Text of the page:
A detail in a detail in a header on this blog and some details about a liturgical detail.

Speaking of Tenebrae hearses…

As you know, the TMSM has obtained a new-old hearse.  THANK YOU, MB, for the generous donation!

A Tenebrae hearse is a pavement standing candelabra with 15 candles. After each psalm of Matins and Lauds a candle is snuffed until just one is left. It will be removed from the hearse at the end of Lauds as the final antiphon is sung. Then the schola pound the stalls or benches until it is brought back and placed, like the resurrection, atop the hearse again.

The word “hearse” comes from ancient Oscan hirpus (wolf… which has rows of teeth), and then into Latin hirpex (a large rake… which has rows of teeth), and then into Anglo-Norman French herce (a harrow – a heavy frame with teeth which is dragged over plowed land to break up clods, remove weeds, etc., and also for a large chandelier of a church or a framework for candles hung over a coffin).

Here’s a triangular harrow from the Flemish Fécamp Psalter (c. 1185 – probably Eleanor of Aquitaine’s prayer book! You remember her from The Lion In Winter… Katharine Hepburn. US HERE – UK HERE)

So, a Tenebrae hearse is so called because it looks like a big rake with candles for wolfish teeth… all the better to see you in the “shadows”.

I just noticed in one of the headers that rotate through the blog’s pages, that there is a hearse in the background!  It isn’t a tenebrae hearse, however.

This is a detail from a 1885 painting “La Restitution à la Vierge le lendemain du mariage”  or “Offering to the Virgin the Day After the Wedding” by the naturalist Jean-Eugène Buland (1852–1926).  It hangs in the Musée des Beaux-Arts de Caen.

Open in a new tab for larger.  Right click, etc.  And, big, HERE

I don’t know much about the painter, but he has done more “prayer in chapel” genre paintings.  HERE and HERE

There are lighted candle on the hearse, used for devotional purposes near the picture of Mary that is tacked up on the wall.  The altar cloths don’t reach the floor on either side.  It could be that this Marian side altar is used as the altar of repose.  Also, there is only one step.   Mister’s hat is on the bench, the opening upward, which is correct.   The side bench has pew tax numbers, though the others don’t.  The older woman, Maman, in the pew has her well-worn prayer book open.  She wears a crucifix and perhaps another religious medal on the longer chain. Have they been there for a while.  On the bench next to Mister, is a prayerbook and what looks like a white rose.  He has one in his lapel.  Maman doesn’t look overjoyed and Papa is stoic.  Mister is looking a bit … what?… apprehensive?   But this is after the wedding and the wedding night.  Right?   Missus, at the altar isn’t overly thrilled either.  She has taken off her shoes.   As if going to the burning bush… barefoot.  Of course lay people didn’t usually go up to the altar.  Barefoot.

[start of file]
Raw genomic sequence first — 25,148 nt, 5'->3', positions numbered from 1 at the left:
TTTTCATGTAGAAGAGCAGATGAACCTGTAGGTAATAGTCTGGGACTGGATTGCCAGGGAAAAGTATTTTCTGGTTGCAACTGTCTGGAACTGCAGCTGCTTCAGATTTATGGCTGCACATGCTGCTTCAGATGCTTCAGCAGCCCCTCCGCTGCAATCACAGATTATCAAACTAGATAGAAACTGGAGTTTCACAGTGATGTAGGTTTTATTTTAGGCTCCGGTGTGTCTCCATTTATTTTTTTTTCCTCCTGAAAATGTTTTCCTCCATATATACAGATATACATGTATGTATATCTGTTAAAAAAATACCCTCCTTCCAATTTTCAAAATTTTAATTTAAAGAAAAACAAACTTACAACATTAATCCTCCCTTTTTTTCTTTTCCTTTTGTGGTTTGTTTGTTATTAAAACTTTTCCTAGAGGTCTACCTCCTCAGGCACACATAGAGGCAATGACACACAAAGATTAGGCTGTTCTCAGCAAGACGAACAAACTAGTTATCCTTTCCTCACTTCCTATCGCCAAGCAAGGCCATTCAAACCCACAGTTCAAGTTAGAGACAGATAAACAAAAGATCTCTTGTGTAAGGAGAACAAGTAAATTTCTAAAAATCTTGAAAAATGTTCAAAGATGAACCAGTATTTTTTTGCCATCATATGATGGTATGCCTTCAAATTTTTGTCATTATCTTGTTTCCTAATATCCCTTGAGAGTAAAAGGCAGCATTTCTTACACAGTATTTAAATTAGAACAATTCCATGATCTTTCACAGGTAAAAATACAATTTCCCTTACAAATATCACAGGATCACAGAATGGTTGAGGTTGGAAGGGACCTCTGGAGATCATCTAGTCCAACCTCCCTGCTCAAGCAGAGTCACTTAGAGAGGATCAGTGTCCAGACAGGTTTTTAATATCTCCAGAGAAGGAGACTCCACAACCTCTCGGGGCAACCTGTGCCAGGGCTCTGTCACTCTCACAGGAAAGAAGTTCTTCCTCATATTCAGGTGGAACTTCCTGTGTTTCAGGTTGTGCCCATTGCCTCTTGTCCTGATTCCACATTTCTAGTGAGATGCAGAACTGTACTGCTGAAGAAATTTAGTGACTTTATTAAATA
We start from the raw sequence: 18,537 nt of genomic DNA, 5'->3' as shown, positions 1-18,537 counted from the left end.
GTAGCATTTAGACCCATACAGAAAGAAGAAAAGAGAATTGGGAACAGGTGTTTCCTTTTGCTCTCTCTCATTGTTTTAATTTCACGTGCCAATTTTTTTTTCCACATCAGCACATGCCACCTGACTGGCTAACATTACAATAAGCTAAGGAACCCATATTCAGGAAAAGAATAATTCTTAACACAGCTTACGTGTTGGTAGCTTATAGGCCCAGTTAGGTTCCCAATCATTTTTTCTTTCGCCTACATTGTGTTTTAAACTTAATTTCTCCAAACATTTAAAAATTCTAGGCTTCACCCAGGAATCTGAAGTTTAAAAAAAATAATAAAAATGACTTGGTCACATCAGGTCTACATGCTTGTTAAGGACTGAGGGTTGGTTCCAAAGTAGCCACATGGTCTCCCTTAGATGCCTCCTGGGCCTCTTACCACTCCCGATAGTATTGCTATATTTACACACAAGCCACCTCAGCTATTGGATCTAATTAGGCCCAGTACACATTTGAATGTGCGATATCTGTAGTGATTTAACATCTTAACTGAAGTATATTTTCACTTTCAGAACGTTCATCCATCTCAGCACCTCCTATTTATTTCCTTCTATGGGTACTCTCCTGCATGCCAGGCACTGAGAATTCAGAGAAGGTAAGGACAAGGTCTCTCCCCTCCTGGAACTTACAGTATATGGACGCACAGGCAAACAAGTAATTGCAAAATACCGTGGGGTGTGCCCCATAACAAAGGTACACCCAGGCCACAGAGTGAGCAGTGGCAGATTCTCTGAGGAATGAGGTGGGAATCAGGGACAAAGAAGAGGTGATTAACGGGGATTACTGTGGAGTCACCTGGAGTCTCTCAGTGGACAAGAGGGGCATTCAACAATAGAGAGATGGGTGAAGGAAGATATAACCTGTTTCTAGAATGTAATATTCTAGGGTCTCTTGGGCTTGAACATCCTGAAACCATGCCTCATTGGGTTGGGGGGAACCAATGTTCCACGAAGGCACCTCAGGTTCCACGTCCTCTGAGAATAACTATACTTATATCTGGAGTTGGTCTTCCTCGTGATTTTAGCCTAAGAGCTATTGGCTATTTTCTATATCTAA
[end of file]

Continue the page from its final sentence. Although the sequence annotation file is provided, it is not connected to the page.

I think she’s pregnant and this was, perhaps a quickly arranged marriage.

His painting “Alms of a Beggar” has wedding imagery and drips of irony.  Buland has something going on in his paintings.    As does THIS.   And … wow… THIS.

About Fr. John Zuhlsdorf

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  1. Semper Gumby says:

    Buland is impressive, particularly Alms of a Beggar. There is a story in that old man’s face.

  2. Kathleen10 says:

    These are lovely. The young bride’s eyes are downcast, she may be feeling contrite. Such skill in these paintings. I don’t understand the last one, it’s also beautifully done but what is going on.

  3. Late for heaven says:

    I read the scene in a completely different way. The focus of course is the bride, who has set aside her virginity and is squaring her shoulders to the responsibilities of her new life. She knows now how much she will need help from the wise Mother of God when she becomes a mother herself.

    She and her husband carry white roses, signs of fidelity and of the Virgin. It is the moment of realization for both of them. Whatever may happen, they are bound for life. The husband looks a bit stunned by this realization and he is a little bewildered. The wife he married is not quite the maiden he wooed.

    And then there is her family. Mom and Dad are subtly turned toward each other. Years of partnership have attuned them so closely that no words are necessary. They look toward the young people but they are really seeing their own days of youth and strength and ignorance and the hardships they endured together with the help of Our Lady.

  4. GHP says:

    I noticed that the groom is not wearing a wedding band, but the wife is. After a little “Google-Fu” I find that “…[d]uring the Victorian Era it wasn’t as common for men to wear wedding rings as it is today, but it was certainly considered a gentleman’s duty to pick out just the right band for his intended. ”

    I suppose “Victorian” customs might have bled over to the Continent (or vice-versa)?


    [Good eye! Good info.]

    Fr. Z's Gold Star Award

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